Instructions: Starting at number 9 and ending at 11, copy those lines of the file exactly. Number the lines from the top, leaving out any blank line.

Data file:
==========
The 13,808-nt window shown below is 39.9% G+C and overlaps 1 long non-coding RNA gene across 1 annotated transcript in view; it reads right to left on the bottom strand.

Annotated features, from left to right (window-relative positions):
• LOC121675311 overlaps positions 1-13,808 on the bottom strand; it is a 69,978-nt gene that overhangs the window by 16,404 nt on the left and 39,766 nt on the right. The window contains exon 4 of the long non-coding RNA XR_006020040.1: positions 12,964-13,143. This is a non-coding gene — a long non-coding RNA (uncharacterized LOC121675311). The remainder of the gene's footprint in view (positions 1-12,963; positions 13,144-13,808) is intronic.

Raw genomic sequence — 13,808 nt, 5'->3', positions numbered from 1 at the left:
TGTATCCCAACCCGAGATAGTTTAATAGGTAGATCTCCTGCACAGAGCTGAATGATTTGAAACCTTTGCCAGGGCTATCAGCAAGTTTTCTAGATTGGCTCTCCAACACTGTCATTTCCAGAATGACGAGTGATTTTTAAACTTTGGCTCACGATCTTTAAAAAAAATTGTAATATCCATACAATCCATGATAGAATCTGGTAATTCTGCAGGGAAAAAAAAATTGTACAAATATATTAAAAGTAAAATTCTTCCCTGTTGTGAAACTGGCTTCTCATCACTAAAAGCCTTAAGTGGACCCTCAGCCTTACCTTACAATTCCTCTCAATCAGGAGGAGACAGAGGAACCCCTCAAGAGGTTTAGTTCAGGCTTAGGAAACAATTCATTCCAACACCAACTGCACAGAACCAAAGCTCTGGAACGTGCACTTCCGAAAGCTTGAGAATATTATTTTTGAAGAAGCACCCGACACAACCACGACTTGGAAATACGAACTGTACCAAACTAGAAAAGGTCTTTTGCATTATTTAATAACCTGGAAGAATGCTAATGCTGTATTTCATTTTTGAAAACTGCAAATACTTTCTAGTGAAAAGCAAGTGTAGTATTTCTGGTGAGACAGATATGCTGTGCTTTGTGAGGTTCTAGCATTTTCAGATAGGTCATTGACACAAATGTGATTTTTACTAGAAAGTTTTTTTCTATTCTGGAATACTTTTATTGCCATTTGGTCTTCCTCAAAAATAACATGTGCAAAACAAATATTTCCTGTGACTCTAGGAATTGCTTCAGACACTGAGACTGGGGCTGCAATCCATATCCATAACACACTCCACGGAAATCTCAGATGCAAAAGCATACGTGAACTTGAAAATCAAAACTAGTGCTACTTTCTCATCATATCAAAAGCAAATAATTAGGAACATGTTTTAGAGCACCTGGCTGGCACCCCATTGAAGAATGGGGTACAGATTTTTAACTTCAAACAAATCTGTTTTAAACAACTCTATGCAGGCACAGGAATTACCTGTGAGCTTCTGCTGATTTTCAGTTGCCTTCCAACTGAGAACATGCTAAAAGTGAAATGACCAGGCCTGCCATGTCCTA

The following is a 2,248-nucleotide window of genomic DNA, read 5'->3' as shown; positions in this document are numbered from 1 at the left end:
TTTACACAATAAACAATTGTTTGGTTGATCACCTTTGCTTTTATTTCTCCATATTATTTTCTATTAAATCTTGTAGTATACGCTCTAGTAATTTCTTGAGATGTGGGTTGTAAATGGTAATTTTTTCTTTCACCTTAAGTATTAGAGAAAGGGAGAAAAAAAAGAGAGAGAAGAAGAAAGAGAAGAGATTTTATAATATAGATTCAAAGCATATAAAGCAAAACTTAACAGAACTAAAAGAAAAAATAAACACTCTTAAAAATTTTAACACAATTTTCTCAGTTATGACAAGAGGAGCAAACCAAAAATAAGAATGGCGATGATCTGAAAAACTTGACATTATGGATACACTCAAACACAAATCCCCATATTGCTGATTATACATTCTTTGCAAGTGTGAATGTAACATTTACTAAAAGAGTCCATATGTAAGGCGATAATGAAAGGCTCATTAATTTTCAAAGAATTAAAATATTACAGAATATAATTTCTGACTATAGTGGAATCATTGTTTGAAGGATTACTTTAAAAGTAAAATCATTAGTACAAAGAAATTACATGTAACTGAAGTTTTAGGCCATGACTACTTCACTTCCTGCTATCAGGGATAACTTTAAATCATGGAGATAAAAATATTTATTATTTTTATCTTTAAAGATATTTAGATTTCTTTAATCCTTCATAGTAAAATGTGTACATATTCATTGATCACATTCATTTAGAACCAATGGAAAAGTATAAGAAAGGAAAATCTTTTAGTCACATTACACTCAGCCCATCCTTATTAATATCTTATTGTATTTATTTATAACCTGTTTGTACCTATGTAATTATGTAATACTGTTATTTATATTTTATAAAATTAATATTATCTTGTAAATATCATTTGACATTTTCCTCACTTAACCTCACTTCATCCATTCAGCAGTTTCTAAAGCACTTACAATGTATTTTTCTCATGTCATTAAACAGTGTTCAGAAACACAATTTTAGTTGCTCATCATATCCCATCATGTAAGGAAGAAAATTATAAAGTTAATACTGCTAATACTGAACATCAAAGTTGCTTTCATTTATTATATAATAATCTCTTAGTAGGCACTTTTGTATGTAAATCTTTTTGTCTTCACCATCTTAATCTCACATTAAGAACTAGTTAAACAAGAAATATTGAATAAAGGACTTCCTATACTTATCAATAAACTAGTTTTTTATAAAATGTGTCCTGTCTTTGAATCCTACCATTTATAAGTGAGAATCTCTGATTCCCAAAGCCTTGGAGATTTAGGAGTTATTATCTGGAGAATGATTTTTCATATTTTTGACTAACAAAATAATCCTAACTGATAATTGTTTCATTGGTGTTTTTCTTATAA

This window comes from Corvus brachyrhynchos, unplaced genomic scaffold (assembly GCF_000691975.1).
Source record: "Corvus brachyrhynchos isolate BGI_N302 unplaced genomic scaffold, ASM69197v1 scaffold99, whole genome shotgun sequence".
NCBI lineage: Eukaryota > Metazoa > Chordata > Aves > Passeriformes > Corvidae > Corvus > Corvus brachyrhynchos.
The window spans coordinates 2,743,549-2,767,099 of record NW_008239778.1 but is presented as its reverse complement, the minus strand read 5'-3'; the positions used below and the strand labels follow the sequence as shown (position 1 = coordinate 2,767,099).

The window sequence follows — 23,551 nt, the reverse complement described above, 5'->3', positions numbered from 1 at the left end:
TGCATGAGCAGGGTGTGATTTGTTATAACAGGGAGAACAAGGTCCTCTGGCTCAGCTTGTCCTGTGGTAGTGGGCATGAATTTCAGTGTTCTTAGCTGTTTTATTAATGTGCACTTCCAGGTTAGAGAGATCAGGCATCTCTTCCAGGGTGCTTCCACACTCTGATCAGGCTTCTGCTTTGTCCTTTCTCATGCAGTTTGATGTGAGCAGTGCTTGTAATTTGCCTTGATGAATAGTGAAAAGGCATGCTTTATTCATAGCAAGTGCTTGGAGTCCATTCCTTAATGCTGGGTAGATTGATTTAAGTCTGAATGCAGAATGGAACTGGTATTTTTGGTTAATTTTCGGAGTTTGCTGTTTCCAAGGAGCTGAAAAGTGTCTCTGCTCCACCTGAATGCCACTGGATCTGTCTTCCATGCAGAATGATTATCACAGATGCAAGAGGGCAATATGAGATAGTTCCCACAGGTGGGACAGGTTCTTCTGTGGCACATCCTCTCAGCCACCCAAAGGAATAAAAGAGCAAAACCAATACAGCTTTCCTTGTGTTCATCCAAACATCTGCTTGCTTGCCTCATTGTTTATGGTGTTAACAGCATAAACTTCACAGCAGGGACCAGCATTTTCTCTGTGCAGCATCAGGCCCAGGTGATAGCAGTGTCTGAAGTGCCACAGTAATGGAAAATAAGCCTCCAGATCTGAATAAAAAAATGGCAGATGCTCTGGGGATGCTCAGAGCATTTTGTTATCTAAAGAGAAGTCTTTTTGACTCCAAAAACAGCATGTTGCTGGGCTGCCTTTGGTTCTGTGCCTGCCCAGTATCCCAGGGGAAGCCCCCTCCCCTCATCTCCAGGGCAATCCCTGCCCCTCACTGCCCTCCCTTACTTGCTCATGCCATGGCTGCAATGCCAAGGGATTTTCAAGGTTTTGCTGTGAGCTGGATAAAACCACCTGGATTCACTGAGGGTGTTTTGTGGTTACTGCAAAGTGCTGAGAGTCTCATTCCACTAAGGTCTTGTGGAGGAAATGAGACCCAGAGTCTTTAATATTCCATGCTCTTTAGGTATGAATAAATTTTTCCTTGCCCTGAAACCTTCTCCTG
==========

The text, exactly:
Source record: "Corvus brachyrhynchos isolate BGI_N302 unplaced genomic scaffold, ASM69197v1 scaffold99, whole genome shotgun sequence".
NCBI lineage: Eukaryota > Metazoa > Chordata > Aves > Passeriformes > Corvidae > Corvus > Corvus brachyrhynchos.
The window spans coordinates 2,743,549-2,767,099 of record NW_008239778.1 but is presented as its reverse complement, the minus strand read 5'-3'; the positions used below and the strand labels follow the sequence as shown (position 1 = coordinate 2,767,099).